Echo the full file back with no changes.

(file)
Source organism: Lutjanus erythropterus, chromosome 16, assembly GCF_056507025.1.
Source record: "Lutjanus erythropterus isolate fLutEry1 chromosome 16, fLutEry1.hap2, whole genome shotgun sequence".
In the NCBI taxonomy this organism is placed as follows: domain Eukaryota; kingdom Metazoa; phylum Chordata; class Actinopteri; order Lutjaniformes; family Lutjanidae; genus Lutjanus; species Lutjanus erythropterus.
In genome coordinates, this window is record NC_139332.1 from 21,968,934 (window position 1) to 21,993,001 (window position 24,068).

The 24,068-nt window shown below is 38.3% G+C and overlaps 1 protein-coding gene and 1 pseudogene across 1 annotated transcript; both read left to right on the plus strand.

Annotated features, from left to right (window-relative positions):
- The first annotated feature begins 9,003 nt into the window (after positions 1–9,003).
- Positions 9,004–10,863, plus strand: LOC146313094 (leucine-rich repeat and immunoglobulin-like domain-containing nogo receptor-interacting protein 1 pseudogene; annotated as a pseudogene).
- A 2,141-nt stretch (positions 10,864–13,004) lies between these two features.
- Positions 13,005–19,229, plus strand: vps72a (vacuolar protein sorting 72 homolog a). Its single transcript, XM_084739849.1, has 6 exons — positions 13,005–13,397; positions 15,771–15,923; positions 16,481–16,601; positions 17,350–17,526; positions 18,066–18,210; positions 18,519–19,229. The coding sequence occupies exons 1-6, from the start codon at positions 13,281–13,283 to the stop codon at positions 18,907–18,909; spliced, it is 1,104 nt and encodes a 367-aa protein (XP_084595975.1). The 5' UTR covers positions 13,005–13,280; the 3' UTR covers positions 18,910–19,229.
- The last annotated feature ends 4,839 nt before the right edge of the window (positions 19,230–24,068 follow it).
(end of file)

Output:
Source organism: Lutjanus erythropterus, chromosome 16, assembly GCF_056507025.1.
Source record: "Lutjanus erythropterus isolate fLutEry1 chromosome 16, fLutEry1.hap2, whole genome shotgun sequence".
In the NCBI taxonomy this organism is placed as follows: domain Eukaryota; kingdom Metazoa; phylum Chordata; class Actinopteri; order Lutjaniformes; family Lutjanidae; genus Lutjanus; species Lutjanus erythropterus.
In genome coordinates, this window is record NC_139332.1 from 21,968,934 (window position 1) to 21,993,001 (window position 24,068).

The 24,068-nt window shown below is 38.3% G+C and overlaps 1 protein-coding gene and 1 pseudogene across 1 annotated transcript; both read left to right on the plus strand.

Annotated features, from left to right (window-relative positions):
- The first annotated feature begins 9,003 nt into the window (after positions 1–9,003).
- Positions 9,004–10,863, plus strand: LOC146313094 (leucine-rich repeat and immunoglobulin-like domain-containing nogo receptor-interacting protein 1 pseudogene; annotated as a pseudogene).
- A 2,141-nt stretch (positions 10,864–13,004) lies between these two features.
- Positions 13,005–19,229, plus strand: vps72a (vacuolar protein sorting 72 homolog a). Its single transcript, XM_084739849.1, has 6 exons — positions 13,005–13,397; positions 15,771–15,923; positions 16,481–16,601; positions 17,350–17,526; positions 18,066–18,210; positions 18,519–19,229. The coding sequence occupies exons 1-6, from the start codon at positions 13,281–13,283 to the stop codon at positions 18,907–18,909; spliced, it is 1,104 nt and encodes a 367-aa protein (XP_084595975.1). The 5' UTR covers positions 13,005–13,280; the 3' UTR covers positions 18,910–19,229.
- The last annotated feature ends 4,839 nt before the right edge of the window (positions 19,230–24,068 follow it).